When I became a writer, I naturally began writing “literary fiction”—a term that doesn’t make a lot of sense to me, but what I define for myself as anything that: A) doesn’t fit into an actual genre of popular fiction B) People are smugly proud of reading on public transit C) a book the title of which people drop all over the place like the name of a celebrity with whom they once rode in an elevator D) might have an infinitesimal chance of being published in the New Yorker.

I wrote literary fiction because it was serious, and I was and remain a serious writer. By which I mean that I am deeply serious about the craft of writing itself, a feeling that got entirely mixed up with the need to be taken seriously as a writer. Two very different things, but somehow irreparably conjoined in public consciousness. And I knew without needing to be told that to be taken seriously as a serious writer, one must not write genre fiction, just as one must not (admit to) read(ing) it in order to be taken seriously as a reader. So I didn’t write genre fiction.

            And I didn’t write it.

            And I didn’t write it.

            And then, I did.

Lisa Kleypas’ Mine Till Midnight

I had never stopped reading it, enjoying it, or hiding it. But I think when I started to think about actually writing it that something shifted inside of me—the Writer Self began speaking to the Reader Self on a much deeper level. The Reader Self reminded the Writer Self of the fact that I only write because I’m a reader. Writers who don’t read don’t make sense to me—and believe me, I have met more than a few. My Reader Self reminded me that my entire business is to tell stories that people want to read. To tell as many stories as I have in me. And that there is no story unworthy of being told well. That I should write whatever was in me as best I could, spanning genre and thumbing my nose at its strictures, too.

I reminded myself that the reason I enjoy reading modern horror is because a woman named Mary Shelley wrote the genre-defining novel that is considered by many to be the greatest horror novel ever written, a classic masterpiece of writerly genius. There would be no Stephen King without Mary Shelley. There would also be no Stephen King without Dickens, who wrote gripping, human stories about the people and for the people for a penny a word. People forget that he wrote popular pulp fiction. So did Shakespeare. It’s only historical retrospect that labels their works superior to the books being written in the same genres now.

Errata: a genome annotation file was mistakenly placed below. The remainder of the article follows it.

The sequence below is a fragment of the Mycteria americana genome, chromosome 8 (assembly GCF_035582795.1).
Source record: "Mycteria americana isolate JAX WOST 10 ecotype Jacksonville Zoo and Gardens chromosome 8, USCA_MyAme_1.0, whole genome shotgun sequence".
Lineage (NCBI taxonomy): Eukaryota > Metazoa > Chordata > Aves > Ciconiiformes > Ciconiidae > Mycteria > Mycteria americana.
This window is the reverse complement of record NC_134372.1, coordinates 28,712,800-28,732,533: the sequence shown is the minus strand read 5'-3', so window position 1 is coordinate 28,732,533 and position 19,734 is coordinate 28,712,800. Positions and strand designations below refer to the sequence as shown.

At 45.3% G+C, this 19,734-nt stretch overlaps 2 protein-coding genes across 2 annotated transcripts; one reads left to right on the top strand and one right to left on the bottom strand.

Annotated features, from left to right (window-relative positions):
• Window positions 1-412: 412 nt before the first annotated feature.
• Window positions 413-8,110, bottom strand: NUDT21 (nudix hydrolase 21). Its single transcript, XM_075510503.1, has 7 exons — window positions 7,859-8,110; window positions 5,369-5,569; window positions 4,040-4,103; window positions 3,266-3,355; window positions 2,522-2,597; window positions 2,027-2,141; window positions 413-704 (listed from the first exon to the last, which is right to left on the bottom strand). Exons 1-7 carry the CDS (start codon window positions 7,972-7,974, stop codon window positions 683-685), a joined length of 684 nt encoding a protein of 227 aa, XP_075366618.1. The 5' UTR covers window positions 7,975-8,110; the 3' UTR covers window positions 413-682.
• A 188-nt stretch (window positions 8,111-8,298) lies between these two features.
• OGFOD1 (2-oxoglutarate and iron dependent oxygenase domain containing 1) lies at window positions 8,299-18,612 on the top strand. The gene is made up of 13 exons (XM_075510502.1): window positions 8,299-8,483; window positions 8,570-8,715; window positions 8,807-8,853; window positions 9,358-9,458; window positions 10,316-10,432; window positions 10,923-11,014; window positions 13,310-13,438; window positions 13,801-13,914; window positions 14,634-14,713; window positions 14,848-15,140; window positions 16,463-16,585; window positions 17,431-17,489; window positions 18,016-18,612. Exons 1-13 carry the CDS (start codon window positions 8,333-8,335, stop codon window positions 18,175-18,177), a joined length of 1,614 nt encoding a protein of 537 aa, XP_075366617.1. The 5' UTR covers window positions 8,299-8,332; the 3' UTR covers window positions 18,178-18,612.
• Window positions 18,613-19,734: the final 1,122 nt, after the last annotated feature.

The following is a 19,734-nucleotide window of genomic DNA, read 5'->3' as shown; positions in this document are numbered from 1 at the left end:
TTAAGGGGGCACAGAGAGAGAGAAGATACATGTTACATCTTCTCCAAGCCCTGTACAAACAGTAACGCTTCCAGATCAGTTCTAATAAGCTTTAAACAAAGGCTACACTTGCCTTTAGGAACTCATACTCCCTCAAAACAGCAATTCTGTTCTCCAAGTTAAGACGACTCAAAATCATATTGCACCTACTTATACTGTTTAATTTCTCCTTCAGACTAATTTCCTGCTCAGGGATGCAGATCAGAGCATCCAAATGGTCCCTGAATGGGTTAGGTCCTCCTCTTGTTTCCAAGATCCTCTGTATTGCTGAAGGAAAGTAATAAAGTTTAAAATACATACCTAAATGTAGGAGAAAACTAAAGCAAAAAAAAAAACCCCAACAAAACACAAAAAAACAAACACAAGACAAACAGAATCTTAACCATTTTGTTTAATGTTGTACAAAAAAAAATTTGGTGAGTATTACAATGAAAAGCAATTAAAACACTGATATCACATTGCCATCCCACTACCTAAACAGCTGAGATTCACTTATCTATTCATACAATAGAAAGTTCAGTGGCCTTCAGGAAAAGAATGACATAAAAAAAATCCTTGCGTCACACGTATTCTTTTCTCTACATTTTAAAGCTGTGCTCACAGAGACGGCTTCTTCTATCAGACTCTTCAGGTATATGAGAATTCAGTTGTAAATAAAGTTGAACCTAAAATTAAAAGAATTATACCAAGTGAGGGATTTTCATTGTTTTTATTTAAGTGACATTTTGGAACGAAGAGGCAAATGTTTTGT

The Brontë sisters wrote Gothic romances.  So did Sir Walter Scott and Horace Walpole (in fact, he arguably wrote the first one, the Castle of Otranto, in 1764—a book that saw a lot of action from beneath the mattresses of the Georgians). Classic literature created the molds for much of what is considered trashy pulp now, from horror to romance and back again. And yet, we are taught to scorn the people who read and write the modern descendants of the novels people clutch to their bosoms as though fondling holy relics in a cathedral.

This year, after publishing only literary fiction and poetry, I sold and published my first historical romance to HarperCollins. My dream of signing the dotted line on a contract emblazoned with the header of one of the Big Six had finally come true.

And yet, I admit I felt nervous.

I felt as if I had somehow, possibly, betrayed some aesthetic and artistic code by writing genre fiction. This is really hard to admit, but I was worried that my “literary” writer and reader friends wouldn’t accept me as a newly minted romance novelist. That I was choosing genre-fiction over literary fiction, and there was no going back. That I had gone down a highway with no chance of a U-Turn. That I didn’t know who I was as a writer anymore. Which is weird, because I have always known who I am as a reader. Even though I didn’t always advertise my reading material, I’ve never really worried that reading pulp fiction would injure my delicate readerly sensibilities. Why, then, do I worry so much about genre and writing? It doesn’t make sense. It’s hypocritical. I may not always discuss my predilection for historical romance with the same people with whom I discuss Proust and A.S Byatt, but I still continue to enjoy it. It’s like flipping a secret switch inside my brain, a switch that didn’t come with the model—it was a mod. At some point in my reading life I had been neatly bisected down the middle, my “serious” literary self on one side, and my carefree, genre-fiction loving self on the other.